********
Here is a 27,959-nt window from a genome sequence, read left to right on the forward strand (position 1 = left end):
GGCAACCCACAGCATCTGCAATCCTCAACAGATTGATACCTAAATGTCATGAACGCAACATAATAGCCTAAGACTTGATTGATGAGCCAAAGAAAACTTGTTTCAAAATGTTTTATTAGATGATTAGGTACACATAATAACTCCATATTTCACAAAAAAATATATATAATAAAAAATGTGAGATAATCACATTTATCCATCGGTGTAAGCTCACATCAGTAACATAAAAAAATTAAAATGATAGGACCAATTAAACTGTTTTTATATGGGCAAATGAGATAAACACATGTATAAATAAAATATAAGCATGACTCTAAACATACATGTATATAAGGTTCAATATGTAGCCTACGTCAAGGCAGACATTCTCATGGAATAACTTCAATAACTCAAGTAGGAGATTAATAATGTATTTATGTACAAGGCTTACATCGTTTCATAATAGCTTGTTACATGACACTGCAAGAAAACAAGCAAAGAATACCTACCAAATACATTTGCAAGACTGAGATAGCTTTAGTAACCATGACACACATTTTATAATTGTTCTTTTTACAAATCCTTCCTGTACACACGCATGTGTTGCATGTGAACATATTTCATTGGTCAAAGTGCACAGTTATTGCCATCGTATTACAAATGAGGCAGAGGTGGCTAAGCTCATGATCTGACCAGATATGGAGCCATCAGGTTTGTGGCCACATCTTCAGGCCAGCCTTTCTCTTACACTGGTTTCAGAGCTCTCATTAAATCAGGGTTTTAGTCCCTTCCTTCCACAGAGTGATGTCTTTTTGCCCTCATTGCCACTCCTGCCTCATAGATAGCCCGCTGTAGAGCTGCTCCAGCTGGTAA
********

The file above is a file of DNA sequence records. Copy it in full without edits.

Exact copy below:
Here is a 27,959-nt window from a genome sequence, read left to right on the forward strand (position 1 = left end):
GGCAACCCACAGCATCTGCAATCCTCAACAGATTGATACCTAAATGTCATGAACGCAACATAATAGCCTAAGACTTGATTGATGAGCCAAAGAAAACTTGTTTCAAAATGTTTTATTAGATGATTAGGTACACATAATAACTCCATATTTCACAAAAAAATATATATAATAAAAAATGTGAGATAATCACATTTATCCATCGGTGTAAGCTCACATCAGTAACATAAAAAAATTAAAATGATAGGACCAATTAAACTGTTTTTATATGGGCAAATGAGATAAACACATGTATAAATAAAATATAAGCATGACTCTAAACATACATGTATATAAGGTTCAATATGTAGCCTACGTCAAGGCAGACATTCTCATGGAATAACTTCAATAACTCAAGTAGGAGATTAATAATGTATTTATGTACAAGGCTTACATCGTTTCATAATAGCTTGTTACATGACACTGCAAGAAAACAAGCAAAGAATACCTACCAAATACATTTGCAAGACTGAGATAGCTTTAGTAACCATGACACACATTTTATAATTGTTCTTTTTACAAATCCTTCCTGTACACACGCATGTGTTGCATGTGAACATATTTCATTGGTCAAAGTGCACAGTTATTGCCATCGTATTACAAATGAGGCAGAGGTGGCTAAGCTCATGATCTGACCAGATATGGAGCCATCAGGTTTGTGGCCACATCTTCAGGCCAGCCTTTCTCTTACACTGGTTTCAGAGCTCTCATTAAATCAGGGTTTTAGTCCCTTCCTTCCACAGAGTGATGTCTTTTTGCCCTCATTGCCACTCCTGCCTCATAGATAGCCCGCTGTAGAGCTGCTCCAGCTGGTAA